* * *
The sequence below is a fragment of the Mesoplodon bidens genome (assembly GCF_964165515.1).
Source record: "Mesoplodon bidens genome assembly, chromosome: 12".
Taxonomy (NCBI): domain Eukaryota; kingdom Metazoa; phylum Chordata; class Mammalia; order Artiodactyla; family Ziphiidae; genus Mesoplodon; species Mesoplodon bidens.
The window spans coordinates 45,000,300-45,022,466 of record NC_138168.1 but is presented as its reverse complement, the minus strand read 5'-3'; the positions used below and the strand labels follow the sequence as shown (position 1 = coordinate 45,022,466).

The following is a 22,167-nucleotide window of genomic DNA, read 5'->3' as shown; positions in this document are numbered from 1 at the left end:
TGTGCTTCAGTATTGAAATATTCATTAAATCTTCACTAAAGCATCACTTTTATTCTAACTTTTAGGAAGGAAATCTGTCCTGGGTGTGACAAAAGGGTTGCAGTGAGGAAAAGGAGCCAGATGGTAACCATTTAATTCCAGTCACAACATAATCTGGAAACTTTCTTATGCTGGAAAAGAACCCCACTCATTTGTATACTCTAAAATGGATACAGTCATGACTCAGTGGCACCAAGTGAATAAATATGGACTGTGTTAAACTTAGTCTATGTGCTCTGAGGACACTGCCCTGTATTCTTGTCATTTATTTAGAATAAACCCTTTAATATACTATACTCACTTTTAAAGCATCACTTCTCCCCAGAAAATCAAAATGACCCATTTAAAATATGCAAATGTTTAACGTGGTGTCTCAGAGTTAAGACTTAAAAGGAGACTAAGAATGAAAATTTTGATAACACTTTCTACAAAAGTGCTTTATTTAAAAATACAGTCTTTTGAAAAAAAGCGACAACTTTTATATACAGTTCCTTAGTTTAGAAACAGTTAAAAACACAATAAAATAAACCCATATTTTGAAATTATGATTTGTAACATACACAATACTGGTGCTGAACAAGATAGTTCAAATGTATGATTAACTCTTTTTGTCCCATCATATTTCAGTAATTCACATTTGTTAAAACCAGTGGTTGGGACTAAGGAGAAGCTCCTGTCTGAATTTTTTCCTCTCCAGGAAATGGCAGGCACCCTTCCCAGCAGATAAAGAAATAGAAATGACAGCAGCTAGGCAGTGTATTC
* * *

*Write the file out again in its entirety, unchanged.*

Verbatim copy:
The sequence below is a fragment of the Mesoplodon bidens genome (assembly GCF_964165515.1).
Source record: "Mesoplodon bidens genome assembly, chromosome: 12".
Taxonomy (NCBI): domain Eukaryota; kingdom Metazoa; phylum Chordata; class Mammalia; order Artiodactyla; family Ziphiidae; genus Mesoplodon; species Mesoplodon bidens.
The window spans coordinates 45,000,300-45,022,466 of record NC_138168.1 but is presented as its reverse complement, the minus strand read 5'-3'; the positions used below and the strand labels follow the sequence as shown (position 1 = coordinate 45,022,466).

The following is a 22,167-nucleotide window of genomic DNA, read 5'->3' as shown; positions in this document are numbered from 1 at the left end:
TGTGCTTCAGTATTGAAATATTCATTAAATCTTCACTAAAGCATCACTTTTATTCTAACTTTTAGGAAGGAAATCTGTCCTGGGTGTGACAAAAGGGTTGCAGTGAGGAAAAGGAGCCAGATGGTAACCATTTAATTCCAGTCACAACATAATCTGGAAACTTTCTTATGCTGGAAAAGAACCCCACTCATTTGTATACTCTAAAATGGATACAGTCATGACTCAGTGGCACCAAGTGAATAAATATGGACTGTGTTAAACTTAGTCTATGTGCTCTGAGGACACTGCCCTGTATTCTTGTCATTTATTTAGAATAAACCCTTTAATATACTATACTCACTTTTAAAGCATCACTTCTCCCCAGAAAATCAAAATGACCCATTTAAAATATGCAAATGTTTAACGTGGTGTCTCAGAGTTAAGACTTAAAAGGAGACTAAGAATGAAAATTTTGATAACACTTTCTACAAAAGTGCTTTATTTAAAAATACAGTCTTTTGAAAAAAAGCGACAACTTTTATATACAGTTCCTTAGTTTAGAAACAGTTAAAAACACAATAAAATAAACCCATATTTTGAAATTATGATTTGTAACATACACAATACTGGTGCTGAACAAGATAGTTCAAATGTATGATTAACTCTTTTTGTCCCATCATATTTCAGTAATTCACATTTGTTAAAACCAGTGGTTGGGACTAAGGAGAAGCTCCTGTCTGAATTTTTTCCTCTCCAGGAAATGGCAGGCACCCTTCCCAGCAGATAAAGAAATAGAAATGACAGCAGCTAGGCAGTGTATTC